As board directors, and particularly the nom-gov chair and the board chair, ultimately, as leaders, we need to make sure that it becomes a priority to effectively find, evaluate, interview, and onboard women and people of color.

Yet, too often, good intentions are insufficient. If we want to make change happen, we need to commit to making a plan, and measuring, tracking, and evaluating our performance.

Fortunately, as a country right now and as an industry we recognize the value and importance of diversity.  We just need to take it to the next level, board complex by board complex, for how we make this change happen.


Kym Hubbard, PIMCO Funds








There’s been some movement [on diversity in the fund board industry] but it does move very slow. And there needs to be some improvement and . . . more accountability. I’m a big advocate of what gets measured gets done . . . I think that makes a difference.

I think the focus should go from diversity, which is a number and is a lot easier to achieve if you are intentional about it than one would make you believe. It’s the inclusion, to me, that is the game-changer. Once you have that person, how are you including them and making them feel part of everything, and working with them?

Bias training

I am also a big advocate of unconscious bias training and testing . . . it’s something that board members should know about themselves. I have biases. Everybody has some kind of bias and they’re difficult conversations to have [but] I do think more of them should be had.

How will [boards, fund managers, and corporations] ever understand if they don’t want to talk about it, and if they don’t want to address it? Then you’re never going to have an understanding, so you continue to get the status quo and not see improvement. But each board is different, each person is different. On our boards, there are probably some people that are way more open to [unconscious bias trainings and open conversations] than others. I’m sure that would be the same on any board.


Steven Rogers, Oakmark Funds








I think [diversity in the industry] is absolutely horrible.

I don’t have any specific numbers, but I will tell you that at every mutual fund educational session that I attend in the country, there are, amongst hundreds of attendees, literally probably fewer than one handful of Black trustees at those meetings.

I don’t believe that that represents the best and the brightest. I know for a fact that there are brilliant Black men and women who should be included in this community and the mutual fund industry is one that is, for the most part, in line with the entire financial services industry. It is just awful.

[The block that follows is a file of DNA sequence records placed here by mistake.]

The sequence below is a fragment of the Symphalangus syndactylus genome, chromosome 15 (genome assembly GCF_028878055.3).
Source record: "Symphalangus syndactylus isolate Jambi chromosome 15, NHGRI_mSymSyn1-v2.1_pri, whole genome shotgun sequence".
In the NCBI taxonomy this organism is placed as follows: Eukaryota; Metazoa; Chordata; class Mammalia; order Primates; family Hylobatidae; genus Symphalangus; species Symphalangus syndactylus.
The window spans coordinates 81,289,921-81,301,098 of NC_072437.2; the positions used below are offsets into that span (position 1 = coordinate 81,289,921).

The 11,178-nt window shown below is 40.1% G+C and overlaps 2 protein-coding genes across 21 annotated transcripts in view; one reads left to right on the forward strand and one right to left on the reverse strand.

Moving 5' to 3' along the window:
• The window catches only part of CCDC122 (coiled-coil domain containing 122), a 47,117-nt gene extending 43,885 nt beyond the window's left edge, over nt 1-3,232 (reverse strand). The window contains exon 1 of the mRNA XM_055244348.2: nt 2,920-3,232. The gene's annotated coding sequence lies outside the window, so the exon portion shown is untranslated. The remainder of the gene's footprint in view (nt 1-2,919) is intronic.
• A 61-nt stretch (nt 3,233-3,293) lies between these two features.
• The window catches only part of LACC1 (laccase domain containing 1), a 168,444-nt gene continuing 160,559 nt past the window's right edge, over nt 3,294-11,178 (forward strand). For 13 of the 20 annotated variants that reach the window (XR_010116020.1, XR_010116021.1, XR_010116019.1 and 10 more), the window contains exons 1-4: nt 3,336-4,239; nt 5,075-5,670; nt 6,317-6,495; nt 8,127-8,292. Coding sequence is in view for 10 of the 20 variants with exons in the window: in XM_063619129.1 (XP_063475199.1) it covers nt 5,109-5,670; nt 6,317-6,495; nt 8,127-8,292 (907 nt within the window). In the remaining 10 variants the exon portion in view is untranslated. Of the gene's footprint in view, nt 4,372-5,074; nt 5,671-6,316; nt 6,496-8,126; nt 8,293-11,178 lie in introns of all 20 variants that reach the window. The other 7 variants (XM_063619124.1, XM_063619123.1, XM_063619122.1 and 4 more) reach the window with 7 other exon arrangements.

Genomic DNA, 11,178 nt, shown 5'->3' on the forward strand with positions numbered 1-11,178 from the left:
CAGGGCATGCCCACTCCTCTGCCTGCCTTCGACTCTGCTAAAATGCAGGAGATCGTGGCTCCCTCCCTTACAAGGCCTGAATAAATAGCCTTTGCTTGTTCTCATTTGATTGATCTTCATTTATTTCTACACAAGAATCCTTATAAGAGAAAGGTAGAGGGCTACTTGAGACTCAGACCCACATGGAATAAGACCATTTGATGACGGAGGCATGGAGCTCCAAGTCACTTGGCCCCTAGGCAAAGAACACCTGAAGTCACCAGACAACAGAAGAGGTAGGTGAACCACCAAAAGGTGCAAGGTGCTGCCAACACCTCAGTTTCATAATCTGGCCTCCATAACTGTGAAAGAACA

I think there are two obstacles specifically. One is the leaders have to look up and say, ‘Something’s not right with this picture.’ So there has to be a recognition of the problem by the board of directors and the chairman of the board. I think every leader — chairman, CEO, president — every leader should be asking themselves – should always have asked themselves – ‘Why don’t I have any Black people on my board? In the C-suite? What is the reason for that?’

Every CEO should be asking that question. That should be how they think.

You have to have intention

I remember when I ran the entrepreneurship department at Kellogg [School of Management, Northwestern University], the inclusion of Black folks wasn’t a problem, nor was the inclusion of women a problem. But one thing I was very adamant about with new professors, I told them, I said, ‘You make damn sure that your case content, what you’re teaching in that classroom, includes Black people and it includes women.’ OK? And so I think the obstacle is the lack of intentionality for inclusion.

The second obstacle is because of that [lack of intentionality is] there’s this mindset therefore of, ‘There’s nobody qualified to do it.’ What I know from a lot of my white colleagues, unfortunately, is many of them don’t have Black peers that they know, [or] as many Black peers as they should know. The producers of candidates who rise up in the business world are business schools.

Schools like my alma mater [Harvard Business School], they’ve done a horrible job. We’re graduating white leaders and South and East Asian leaders who don’t believe that Black people matter. Because they don’t see them in the school, they don’t read about them in their content. So when they move up into their organizations, there’s no mindset of inclusion.


Adela Cepeda, Mercer/UBS/Pathway Funds








I think we’re making a lot of progress in terms of gender. I think that those numbers show steady improvement, not just in terms of the percent [of the total]. If you look at it statically, women are still far behind but if you look at new members to boards, there’s quite a strong proportion of women coming on

I think there’s very little progress on [diversity in race and ethnicity]. Very little.

I think you have to be intentional about these things. So unless someone is motivated to — unless the board says, we want to have diversity across ethnic and racial lines, it doesn’t happen

Given the composition of boards today, and the fact that so many of the boards select people they know — it’s a connection to the board — then it’s not likely that that’s going to happen

Intentionality. Intentionality. Everybody’s got to be behind it. It’s got to be a priority.

It takes the whole board

With one person, it’s very hard to move the needle in a board. Even three people. Everybody’s got to be onboard. One of the key aspects of these boards, the way they work, is the collegiality that goes with it and you have to work within that framework.

When you have people that see things a different way, that bring a different perspective, that’s going to push new ideas, creativity. It’s going to be good.

I can’t speak to the numbers, but to me, the most compelling is the business case. We’re headed to a society that is going to be — that already is significantly diverse. The demographics speak to even greater diversity.

If we’re not trying to reach these communities, we’re missing out on investors and shareholders. So to me, you should want to find people that have a broader perspective than what the asset management industry is now.